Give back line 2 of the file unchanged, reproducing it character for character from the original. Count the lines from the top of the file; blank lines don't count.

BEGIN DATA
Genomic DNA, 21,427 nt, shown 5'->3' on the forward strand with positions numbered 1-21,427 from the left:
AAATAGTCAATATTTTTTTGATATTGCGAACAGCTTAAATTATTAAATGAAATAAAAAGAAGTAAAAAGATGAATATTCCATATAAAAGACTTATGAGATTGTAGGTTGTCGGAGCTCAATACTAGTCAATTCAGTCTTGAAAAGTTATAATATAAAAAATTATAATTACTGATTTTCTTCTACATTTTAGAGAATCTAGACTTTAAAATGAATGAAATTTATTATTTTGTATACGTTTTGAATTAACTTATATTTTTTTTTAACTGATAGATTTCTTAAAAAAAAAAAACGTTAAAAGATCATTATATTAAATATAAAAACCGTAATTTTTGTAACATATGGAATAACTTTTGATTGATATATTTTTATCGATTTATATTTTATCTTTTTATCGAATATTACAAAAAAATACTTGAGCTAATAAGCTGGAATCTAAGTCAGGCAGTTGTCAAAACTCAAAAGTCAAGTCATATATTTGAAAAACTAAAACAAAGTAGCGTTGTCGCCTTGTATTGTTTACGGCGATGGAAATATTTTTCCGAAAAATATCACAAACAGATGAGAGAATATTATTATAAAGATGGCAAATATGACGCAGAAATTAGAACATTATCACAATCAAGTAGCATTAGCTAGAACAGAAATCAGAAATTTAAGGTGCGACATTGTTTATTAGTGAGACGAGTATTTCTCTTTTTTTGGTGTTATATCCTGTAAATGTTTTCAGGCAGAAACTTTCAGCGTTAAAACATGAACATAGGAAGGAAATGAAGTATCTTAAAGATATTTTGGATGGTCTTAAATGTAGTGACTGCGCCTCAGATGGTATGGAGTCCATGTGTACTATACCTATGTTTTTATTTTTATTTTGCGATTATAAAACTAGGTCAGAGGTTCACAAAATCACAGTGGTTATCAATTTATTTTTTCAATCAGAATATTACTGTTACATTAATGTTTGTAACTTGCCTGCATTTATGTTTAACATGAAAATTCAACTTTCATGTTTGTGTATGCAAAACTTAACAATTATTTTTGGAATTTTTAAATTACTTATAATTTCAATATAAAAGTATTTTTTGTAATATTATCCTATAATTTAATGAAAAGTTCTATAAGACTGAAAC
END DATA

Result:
AAATAGTCAATATTTTTTTGATATTGCGAACAGCTTAAATTATTAAATGAAATAAAAAGAAGTAAAAAGATGAATATTCCATATAAAAGACTTATGAGATTGTAGGTTGTCGGAGCTCAATACTAGTCAATTCAGTCTTGAAAAGTTATAATATAAAAAATTATAATTACTGATTTTCTTCTACATTTTAGAGAATCTAGACTTTAAAATGAATGAAATTTATTATTTTGTATACGTTTTGAATTAACTTATATTTTTTTTTAACTGATAGATTTCTTAAAAAAAAAAAACGTTAAAAGATCATTATATTAAATATAAAAACCGTAATTTTTGTAACATATGGAATAACTTTTGATTGATATATTTTTATCGATTTATATTTTATCTTTTTATCGAATATTACAAAAAAATACTTGAGCTAATAAGCTGGAATCTAAGTCAGGCAGTTGTCAAAACTCAAAAGTCAAGTCATATATTTGAAAAACTAAAACAAAGTAGCGTTGTCGCCTTGTATTGTTTACGGCGATGGAAATATTTTTCCGAAAAATATCACAAACAGATGAGAGAATATTATTATAAAGATGGCAAATATGACGCAGAAATTAGAACATTATCACAATCAAGTAGCATTAGCTAGAACAGAAATCAGAAATTTAAGGTGCGACATTGTTTATTAGTGAGACGAGTATTTCTCTTTTTTTGGTGTTATATCCTGTAAATGTTTTCAGGCAGAAACTTTCAGCGTTAAAACATGAACATAGGAAGGAAATGAAGTATCTTAAAGATATTTTGGATGGTCTTAAATGTAGTGACTGCGCCTCAGATGGTATGGAGTCCATGTGTACTATACCTATGTTTTTATTTTTATTTTGCGATTATAAAACTAGGTCAGAGGTTCACAAAATCACAGTGGTTATCAATTTATTTTTTCAATCAGAATATTACTGTTACATTAATGTTTGTAACTTGCCTGCATTTATGTTTAACATGAAAATTCAACTTTCATGTTTGTGTATGCAAAACTTAACAATTATTTTTGGAATTTTTAAATTACTTATAATTTCAATATAAAAGTATTTTTTGTAATATTATCCTATAATTTAATGAAAAGTTCTATAAGACTGAAAC